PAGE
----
The construction industry was alarmingly deadlier to New York workers in the first year of the pandemic than in the two preceding years, according to data released by the New York Committee for Occupational Safety and Health (NYCOSH). In 2020, the spread of COVID-19 forced construction sites throughout the state to shut down, resulting in fewer employed workers and overall fewer job-related fatalities. However, the fatality rate, rather than the number of fatalities, provides a clearer view of construction site safety conditions in New York State.
In 2020 alone, 41 construction workers were killed across the state, including 14 deaths that occurred in New York City. Although this may seem like an improvement compared to the 55 deaths that occurred in 2019, the fatality rate increased by 9 percent statewide despite fewer job sites operating. Notably, New York City’s fatality rate decreased by 40 percent, which may be attributed to the shutting down of roughly 85 percent of city construction sites that were considered nonessential.
Sadly, this data reveals that New York continues to have significantly more dangerous construction conditions than other areas of the country, according to NYCOSH executive director, Charlene Obernauer. She highlighted, “One of the biggest disappointments is that OSHA conducted its fewest number of inspections in the history of the agency.”
The Occupational Safety and Health Administration (OSHA), a branch of the U.S. Department of Labor, conducted the lowest number of inspections ever in New York in 2020. According to the report shared by NYCOSH, the number of inspections decreased by 53 percent from 2019 to 2020. Regulation of job sites by OSHA officials is a crucial part of holding property owners and general contractors accountable for the safety of their workers. Without regular inspections, work sites are left free to ignore safety rules and regulations that otherwise force them to invest more time or money into a project. According to the NYCOSH report, 97 percent of worker deaths occurred on sites with existing OSHA violations. These negligent employers must be held accountable.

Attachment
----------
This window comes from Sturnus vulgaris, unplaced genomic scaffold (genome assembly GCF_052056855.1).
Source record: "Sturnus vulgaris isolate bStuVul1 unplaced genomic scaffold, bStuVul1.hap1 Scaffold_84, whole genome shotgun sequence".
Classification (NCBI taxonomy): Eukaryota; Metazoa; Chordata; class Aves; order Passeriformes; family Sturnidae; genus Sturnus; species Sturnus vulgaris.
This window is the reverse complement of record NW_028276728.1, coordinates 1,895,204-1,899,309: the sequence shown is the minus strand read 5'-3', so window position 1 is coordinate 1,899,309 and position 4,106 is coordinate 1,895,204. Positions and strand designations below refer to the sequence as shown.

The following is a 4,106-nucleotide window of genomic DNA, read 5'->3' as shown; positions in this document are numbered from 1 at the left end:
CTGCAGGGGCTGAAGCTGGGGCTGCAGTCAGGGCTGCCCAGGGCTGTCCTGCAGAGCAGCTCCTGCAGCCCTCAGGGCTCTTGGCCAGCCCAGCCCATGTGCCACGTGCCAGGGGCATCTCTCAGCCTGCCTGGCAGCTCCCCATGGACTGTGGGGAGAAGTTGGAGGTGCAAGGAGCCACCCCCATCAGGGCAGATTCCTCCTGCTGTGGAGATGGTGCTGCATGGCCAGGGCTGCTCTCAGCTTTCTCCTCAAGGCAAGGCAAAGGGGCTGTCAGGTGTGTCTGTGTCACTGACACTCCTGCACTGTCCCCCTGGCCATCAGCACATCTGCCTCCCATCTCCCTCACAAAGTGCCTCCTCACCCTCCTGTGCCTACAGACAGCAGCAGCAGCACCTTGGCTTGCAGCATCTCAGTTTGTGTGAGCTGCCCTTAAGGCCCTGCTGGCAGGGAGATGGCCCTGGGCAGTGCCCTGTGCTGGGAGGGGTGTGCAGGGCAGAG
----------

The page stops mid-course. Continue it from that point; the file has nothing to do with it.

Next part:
The report also showed that the majority of workers killed on New York construction sites in 2020 were non-union. Additionally, many of these workers were Latino. Latino workers are generally less likely to be unionized, which provides them with far fewer resources than their unionized counterparts. In general, union members are provided with more training, have easier means of reporting safety violations, and can rely on their organizations to protect them against employer retaliation if they do report a violation. Unfortunately, only 17 percent of New York City workers and 23 percent of New York State workers are unionized, leaving the majority of workers with fewer resources to keep them safe from workplace hazards.
Notably, workers who are undocumented may face even greater risks on construction sites. Many undocumented workers are taken advantage of by employers who may use their immigration status against them. Undocumented immigrant workers may fear losing their jobs or even deportation should they report any safety violations. These individuals should know that they do have rights and protections guaranteed by both federal and state laws. For additional information, please visit our page discussing the legal rights of undocumented construction workers.
Overall, according to The Gotham Gazette, labor advocates attribute New York construction deaths to “gaps in union representation, the exploitation of immigrant workers, and a system that does little to penalize contractors for unsafe working conditions.” Proposed improvements to the state’s currently subpar construction safety conditions include:
- The passage of Carlos’ Law, which would establish new crimes for endangering workers and would increase fines for employers who commit those crimes
- The possibility of suspending/revoking licenses and construction permits for contractors with repeated OSHA violations
- Passage of a bill that would prohibit federal electronic background checks that reveal the immigration status of workers and consequently force undocumented workers to take less safe, non-union jobs
All construction workers, regardless of immigration status, have a legal right to a safe work environment. We support all efforts made to boost worker voices and provide them with the resources they need and deserve to do their jobs safely.
The construction accident lawyers at Block O’Toole & Murphy have a proven track record of helping injured workers obtain the compensation they are legally entitled to, which includes a $15,000,000 settlement in a wrongful death case for the surviving family of an HVAC technician who was killed when a 28,450-pount chiller unit fell onto him.